Those entering the UK as a visitor or business visitor using the e-gates will be granted automatic leave to enter for a maximum period of up to six months and so will not have a document to evidence their lawful status in the UK. Nationals of the EEA, Australia, Canada, Japan, New Zealand, Singapore, South Korea and the USA who are visitors are therefore permitted to use a combination of their passport, plus evidence of entry to the UK to demonstrate a right to rent for up to 6 months.
The new draft code of practice on right to checks due to come into force on 1 July 2021 can be viewed here.
For further information on right to rent checks please contact Paul McCarthy, Senior Associate in the Immigration team.
Marcus Stuttard will provide his unique insight and a "state of the nation" market update.
Dismissal for refusing vaccination found to be fair
An employment tribunal found that the summary dismissal of a care assistant who refused to be vaccinated, was fair.
Fraudulent misrepresentation and the awareness condition: will the Court of Appeal bring certainty?
Is the claimant proving that they relied on false representations?
A guide to buying residential property in England
An overview of the conveyancing process when acquiring residential property as well as some key points to consider.
Restrictive Covenants Declaration that a restrictive covenant is no longer enforceable
Emma Preece explores restrictive covenants.
Charles Russell Speechlys advises Topland Group on two key transactions
Topland Group is one of the largest multi-billion pound, privately owned investment groups.
A Little Help from My Friends? New Measures on Assistance in the Collection of UK Taxes in Guernsey and the Isle of Man
An important development for individual taxpayers, trust companies and other professional services providers.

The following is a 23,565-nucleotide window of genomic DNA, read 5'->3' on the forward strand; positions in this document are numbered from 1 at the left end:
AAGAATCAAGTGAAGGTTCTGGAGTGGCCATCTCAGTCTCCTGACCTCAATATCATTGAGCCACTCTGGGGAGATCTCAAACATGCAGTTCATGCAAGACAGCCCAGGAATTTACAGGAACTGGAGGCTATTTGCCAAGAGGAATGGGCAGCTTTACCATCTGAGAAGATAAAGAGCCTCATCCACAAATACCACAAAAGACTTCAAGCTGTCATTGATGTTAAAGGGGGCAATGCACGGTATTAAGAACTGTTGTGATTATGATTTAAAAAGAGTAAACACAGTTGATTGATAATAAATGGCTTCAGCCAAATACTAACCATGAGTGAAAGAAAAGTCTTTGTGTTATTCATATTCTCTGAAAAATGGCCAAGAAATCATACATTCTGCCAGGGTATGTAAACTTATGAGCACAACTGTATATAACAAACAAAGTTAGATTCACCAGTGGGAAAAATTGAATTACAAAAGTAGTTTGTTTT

Property Patter: What can the property world expect from Parliament and the courts in 2022
What’s ahead in the world of property law during 2022
Environmental Land Management: Whose carbon is it anyway?
Everything you need to know about Environmental Land Management Schemes.
Top 10 Tips for dealing with Easements
Everything you need to know about dealing with Easements.
Emma Humphreys writes for Estates Gazette on the use of alternative dispute resolution in property disputes
The difficulties with court proceedings are becoming more pronounced as the courts struggle to deal with their backlog of cases.
The changing leasehold landscape: Government consultation on reforming the leasehold and commonhold systems in England and Wales
Lauren Fraser and Laura Bushaway explore the changes occurring in the leasehold landscape process.
James Souter quoted by Estates Gazette on the Supreme Court’s ruling to overturn the Gala Unity decision
Leaseholders who acquire the right to manage a building are not exempt from paying for shared services if part of a larger estate.
Philanthropy Insights – A discussion with John Pepin and Rennie Hoare of Philanthropy Impact
Join us as we discuss the current landscape of philanthropy in the UK and current trends, priorities and concerns amongst philanthropists.
Nick Hurley quoted by People Management on whether employers can reduce sick pay for unvaccinated staff
Nick comments on the legal risks for companies opting not to provide company sick pay to isolating unjabbed workers.
Laura Bushaway writes for the Estates Gazette Legal Q&A on property guardians and ASTs
Laura Bushaway considers property guardians and possession proceedings.
The green lease: back for good?
Emma Humphreys and Phil Webb look at the growing interest in green lease clauses.
Expert Shopping – Seeking to rely on a new expert
A practice known as expert shopping may see the court order the disclosure of the previous experts.
On the employment horizon – 2022
We set out some of the key changes we anticipate over 2022 in employment law, and how to best prepare for them.
Becky Lawton and Francesca Charlton write for P3 Pharmacy on employment issues for pharmacies in light of the Omicron variant
What can owners and managers do if staff refuse to comply with latest restrictions?